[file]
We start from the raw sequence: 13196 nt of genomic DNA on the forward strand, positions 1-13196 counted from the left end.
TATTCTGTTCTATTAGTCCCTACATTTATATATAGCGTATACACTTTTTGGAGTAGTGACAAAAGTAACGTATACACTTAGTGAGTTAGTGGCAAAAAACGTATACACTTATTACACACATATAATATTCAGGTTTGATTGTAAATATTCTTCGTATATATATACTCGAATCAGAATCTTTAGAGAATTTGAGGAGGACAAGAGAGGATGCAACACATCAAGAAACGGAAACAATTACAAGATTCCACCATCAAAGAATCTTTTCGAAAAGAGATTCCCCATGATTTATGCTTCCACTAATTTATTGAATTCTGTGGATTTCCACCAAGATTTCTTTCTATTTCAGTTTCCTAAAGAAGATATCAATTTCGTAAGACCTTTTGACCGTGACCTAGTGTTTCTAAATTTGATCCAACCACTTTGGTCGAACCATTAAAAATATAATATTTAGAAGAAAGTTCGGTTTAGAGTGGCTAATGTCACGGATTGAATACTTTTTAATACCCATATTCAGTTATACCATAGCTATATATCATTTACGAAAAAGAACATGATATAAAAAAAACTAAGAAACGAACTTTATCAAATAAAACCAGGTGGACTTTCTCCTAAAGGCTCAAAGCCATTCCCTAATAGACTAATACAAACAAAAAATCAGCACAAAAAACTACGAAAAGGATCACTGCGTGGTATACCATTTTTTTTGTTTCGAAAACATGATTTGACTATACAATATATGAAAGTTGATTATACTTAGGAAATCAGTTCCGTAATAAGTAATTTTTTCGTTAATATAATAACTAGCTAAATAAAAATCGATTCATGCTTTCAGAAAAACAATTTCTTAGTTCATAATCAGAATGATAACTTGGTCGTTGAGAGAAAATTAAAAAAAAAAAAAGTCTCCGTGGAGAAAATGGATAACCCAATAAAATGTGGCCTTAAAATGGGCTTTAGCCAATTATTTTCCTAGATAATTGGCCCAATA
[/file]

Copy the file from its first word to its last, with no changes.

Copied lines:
We start from the raw sequence: 13196 nt of genomic DNA on the forward strand, positions 1-13196 counted from the left end.
TATTCTGTTCTATTAGTCCCTACATTTATATATAGCGTATACACTTTTTGGAGTAGTGACAAAAGTAACGTATACACTTAGTGAGTTAGTGGCAAAAAACGTATACACTTATTACACACATATAATATTCAGGTTTGATTGTAAATATTCTTCGTATATATATACTCGAATCAGAATCTTTAGAGAATTTGAGGAGGACAAGAGAGGATGCAACACATCAAGAAACGGAAACAATTACAAGATTCCACCATCAAAGAATCTTTTCGAAAAGAGATTCCCCATGATTTATGCTTCCACTAATTTATTGAATTCTGTGGATTTCCACCAAGATTTCTTTCTATTTCAGTTTCCTAAAGAAGATATCAATTTCGTAAGACCTTTTGACCGTGACCTAGTGTTTCTAAATTTGATCCAACCACTTTGGTCGAACCATTAAAAATATAATATTTAGAAGAAAGTTCGGTTTAGAGTGGCTAATGTCACGGATTGAATACTTTTTAATACCCATATTCAGTTATACCATAGCTATATATCATTTACGAAAAAGAACATGATATAAAAAAAACTAAGAAACGAACTTTATCAAATAAAACCAGGTGGACTTTCTCCTAAAGGCTCAAAGCCATTCCCTAATAGACTAATACAAACAAAAAATCAGCACAAAAAACTACGAAAAGGATCACTGCGTGGTATACCATTTTTTTTGTTTCGAAAACATGATTTGACTATACAATATATGAAAGTTGATTATACTTAGGAAATCAGTTCCGTAATAAGTAATTTTTTCGTTAATATAATAACTAGCTAAATAAAAATCGATTCATGCTTTCAGAAAAACAATTTCTTAGTTCATAATCAGAATGATAACTTGGTCGTTGAGAGAAAATTAAAAAAAAAAAAAGTCTCCGTGGAGAAAATGGATAACCCAATAAAATGTGGCCTTAAAATGGGCTTTAGCCAATTATTTTCCTAGATAATTGGCCCAATA